The new Scarlet Letter
As employers begin to make plans to bring their employers back, we’ve been reading about many of the new measures they plan to take to keep their workplace and employees safe. Just as employers implemented new security measures after 9/11, the same is being planned now. Workplaces are being redesigned to accommodate social distancing, employers are looking at apps which track and score employees on social distancing, buildings are installing systems which measure an employee’s body temperature and staggered shifts to lesson interaction.
Among the additional ideas being floated are a closer examination of the employee’s age and current health. As we all know employees with diabetes are at an increased risk of developing and therefore transmitting the coronavirus. One proposal we have seen places employees into groups based on their level of risk. Those with the least amount of risk would be brought back first, followed by those with higher degrees of risk which of course places employees with diabetes in the highest risk group.
Just as employees accepted the new measures implemented after 9/11 to ensure their safety many believe they will accept these new measures to protect their health and the health of their co-workers. Setting aside the many privacy issues and there are a boatload one has to wonder the impact this will have on employees with diabetes. Could diabetes become the new Scarlet letter?
Now some will argue that this will help patients as they will become more engaged with their diabetes management. On the flip side it is equally possible that these employees will attempt to hide the fact they have diabetes fearing they may lose their job or contact with co-workers because they have diabetes. Again setting aside the privacy concerns one has to wonder how employers will handle what will be a very sensitive issue.
Just by way of example let’s say employees are brought back based on risk levels, it’s pretty hard to hide the fact of who came back first and who last. Anyone in that last group carries the risk of being stigmatized by their co-workers. To believe this won’t happen is to ignore human nature.
Take a look at the latest hot button issue, facemasks. Although the benefits of wearing a facemask are up for debate many states and cities have made them mandatory. Like everything else in this country fault lines are developing regarding this issue. There are those who believe that everyone must wear a facemask no exceptions whatsoever. On the other side there are those who see this requirement as an unnecessary intrusion. They don’t want the government telling them what they can and cannot wear. That the choice should be theirs and theirs alone.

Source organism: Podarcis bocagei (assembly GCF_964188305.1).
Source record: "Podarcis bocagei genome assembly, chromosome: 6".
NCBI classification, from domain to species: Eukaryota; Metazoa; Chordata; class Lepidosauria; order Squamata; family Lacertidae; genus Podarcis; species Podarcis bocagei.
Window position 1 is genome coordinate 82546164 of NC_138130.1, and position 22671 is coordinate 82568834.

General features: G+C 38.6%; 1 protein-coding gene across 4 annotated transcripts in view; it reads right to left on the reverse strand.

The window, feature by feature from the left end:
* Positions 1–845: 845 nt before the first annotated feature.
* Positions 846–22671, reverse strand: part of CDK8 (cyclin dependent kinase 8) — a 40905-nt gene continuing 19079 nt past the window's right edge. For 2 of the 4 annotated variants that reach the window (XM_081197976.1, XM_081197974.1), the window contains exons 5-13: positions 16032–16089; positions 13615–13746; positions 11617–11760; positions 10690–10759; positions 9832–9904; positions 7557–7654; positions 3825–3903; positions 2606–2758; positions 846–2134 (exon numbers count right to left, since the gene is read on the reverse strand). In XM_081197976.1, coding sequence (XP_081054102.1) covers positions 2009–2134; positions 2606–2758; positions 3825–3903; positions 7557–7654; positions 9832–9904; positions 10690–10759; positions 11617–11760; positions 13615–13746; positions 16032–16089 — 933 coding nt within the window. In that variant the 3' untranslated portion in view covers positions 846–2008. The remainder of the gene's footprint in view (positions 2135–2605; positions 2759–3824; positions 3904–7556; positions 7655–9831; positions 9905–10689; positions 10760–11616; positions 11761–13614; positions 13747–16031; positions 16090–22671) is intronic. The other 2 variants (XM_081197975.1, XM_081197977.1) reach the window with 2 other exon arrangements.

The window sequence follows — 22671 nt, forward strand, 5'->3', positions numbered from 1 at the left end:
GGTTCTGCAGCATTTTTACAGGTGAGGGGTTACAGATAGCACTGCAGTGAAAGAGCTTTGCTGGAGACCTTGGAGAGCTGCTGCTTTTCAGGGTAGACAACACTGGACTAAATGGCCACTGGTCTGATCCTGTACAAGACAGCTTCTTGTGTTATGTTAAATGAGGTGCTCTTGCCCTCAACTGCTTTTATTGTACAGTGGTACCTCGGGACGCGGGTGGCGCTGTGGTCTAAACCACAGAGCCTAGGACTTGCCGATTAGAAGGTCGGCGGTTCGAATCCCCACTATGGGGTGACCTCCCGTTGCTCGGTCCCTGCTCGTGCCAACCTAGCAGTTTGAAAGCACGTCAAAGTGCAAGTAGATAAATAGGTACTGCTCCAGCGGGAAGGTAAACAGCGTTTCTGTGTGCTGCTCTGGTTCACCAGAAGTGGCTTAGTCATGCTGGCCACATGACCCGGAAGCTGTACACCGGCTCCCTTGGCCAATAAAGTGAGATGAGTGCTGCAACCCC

Just how violate is this issue earlier this week a security guard was killed over it. This is on top of the many using social media to shame people who do not comply with the rules be it wearing a facemask or social distancing. Here in Chicago the police department has spent considerable time breaking up house parties which violate the rule of having more than 10 people in one place.
To say that having diabetes might not become another hot button issue is to ignore these very real realities. Human nature being what it is we can envision an employee asking not to work with or be near another employee who has diabetes. This could, likely will create a nightmare for Human Resource directors. How do they balance and respect an employee’s privacy while at the same protect their employees from contracting the virus?
Ironically many of the tools used to manage diabetes can be hidden. CGM which is becoming the standard for glucose measurement can be easily hidden. Patients on oral therapies can take their meds before going to work and insulin users can excuse themselves to a private area to inject their insulin. Conventional insulin pump patients will find this more difficult given tubing while the OmniPod can be hidden.
However there is a flip side here as well as patients with diabetes already have enough to worry about and making them feel even more conscious of their diabetes will place a strain on their mental health. While it may seem crazy to those who do not have diabetes many patients with diabetes are very self-conscious about their condition. Diabetes may be a global epidemic, but a surprisingly large portion of patients keep their condition private some not even telling members of their own family.
Anyone who does not believe this to be true has never been at a diabetes event. Having attended several we can state firsthand that patients at these events feel liberated to be around their own. A place where no one gives them a dirty look for testing their glucose or injecting insulin. Many share horror stories of how they are treated in the “outside” world.
This is not just a privacy sensitivity issue it also impacts all the company’s in the diabetes market. They must cognizant of what is about to become the new workplace environment.
We understand the need to protect employees. Yet these needs must be balanced against those who through no fault of their own are at increased risk. This isn’t like the measures instituted after 9/11 which protected everyone regardless of age, race of health. The measures being considered today have the potential to create discrimination even though that is not their intention.
With all the progress we have made over the years the last thing we need is for diabetes to become the new Scarlet letter.